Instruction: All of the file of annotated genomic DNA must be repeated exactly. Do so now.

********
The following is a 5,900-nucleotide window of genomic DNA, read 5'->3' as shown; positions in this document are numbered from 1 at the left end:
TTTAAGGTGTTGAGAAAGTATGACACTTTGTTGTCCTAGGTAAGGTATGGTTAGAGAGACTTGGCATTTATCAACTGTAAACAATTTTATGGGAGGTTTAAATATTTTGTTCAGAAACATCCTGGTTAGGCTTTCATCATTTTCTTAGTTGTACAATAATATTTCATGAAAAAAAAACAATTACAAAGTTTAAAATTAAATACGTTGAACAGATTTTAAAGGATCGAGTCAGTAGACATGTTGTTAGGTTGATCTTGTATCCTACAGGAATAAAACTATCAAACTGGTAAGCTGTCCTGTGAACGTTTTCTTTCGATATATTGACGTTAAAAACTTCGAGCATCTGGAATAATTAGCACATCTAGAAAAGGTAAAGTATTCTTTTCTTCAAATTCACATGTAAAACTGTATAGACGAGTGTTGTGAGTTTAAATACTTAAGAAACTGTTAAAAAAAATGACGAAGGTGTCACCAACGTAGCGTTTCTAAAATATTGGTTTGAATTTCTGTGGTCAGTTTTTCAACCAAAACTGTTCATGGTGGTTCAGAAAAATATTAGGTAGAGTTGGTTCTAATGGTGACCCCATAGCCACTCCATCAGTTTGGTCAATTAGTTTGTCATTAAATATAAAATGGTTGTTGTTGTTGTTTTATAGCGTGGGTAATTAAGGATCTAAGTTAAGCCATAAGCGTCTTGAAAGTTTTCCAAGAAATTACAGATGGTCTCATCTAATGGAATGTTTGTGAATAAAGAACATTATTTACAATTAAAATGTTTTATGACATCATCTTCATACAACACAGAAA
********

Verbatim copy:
The following is a 5,900-nucleotide window of genomic DNA, read 5'->3' as shown; positions in this document are numbered from 1 at the left end:
TTTAAGGTGTTGAGAAAGTATGACACTTTGTTGTCCTAGGTAAGGTATGGTTAGAGAGACTTGGCATTTATCAACTGTAAACAATTTTATGGGAGGTTTAAATATTTTGTTCAGAAACATCCTGGTTAGGCTTTCATCATTTTCTTAGTTGTACAATAATATTTCATGAAAAAAAAACAATTACAAAGTTTAAAATTAAATACGTTGAACAGATTTTAAAGGATCGAGTCAGTAGACATGTTGTTAGGTTGATCTTGTATCCTACAGGAATAAAACTATCAAACTGGTAAGCTGTCCTGTGAACGTTTTCTTTCGATATATTGACGTTAAAAACTTCGAGCATCTGGAATAATTAGCACATCTAGAAAAGGTAAAGTATTCTTTTCTTCAAATTCACATGTAAAACTGTATAGACGAGTGTTGTGAGTTTAAATACTTAAGAAACTGTTAAAAAAAATGACGAAGGTGTCACCAACGTAGCGTTTCTAAAATATTGGTTTGAATTTCTGTGGTCAGTTTTTCAACCAAAACTGTTCATGGTGGTTCAGAAAAATATTAGGTAGAGTTGGTTCTAATGGTGACCCCATAGCCACTCCATCAGTTTGGTCAATTAGTTTGTCATTAAATATAAAATGGTTGTTGTTGTTGTTTTATAGCGTGGGTAATTAAGGATCTAAGTTAAGCCATAAGCGTCTTGAAAGTTTTCCAAGAAATTACAGATGGTCTCATCTAATGGAATGTTTGTGAATAAAGAACATTATTTACAATTAAAATGTTTTATGACATCATCTTCATACAACACAGAAA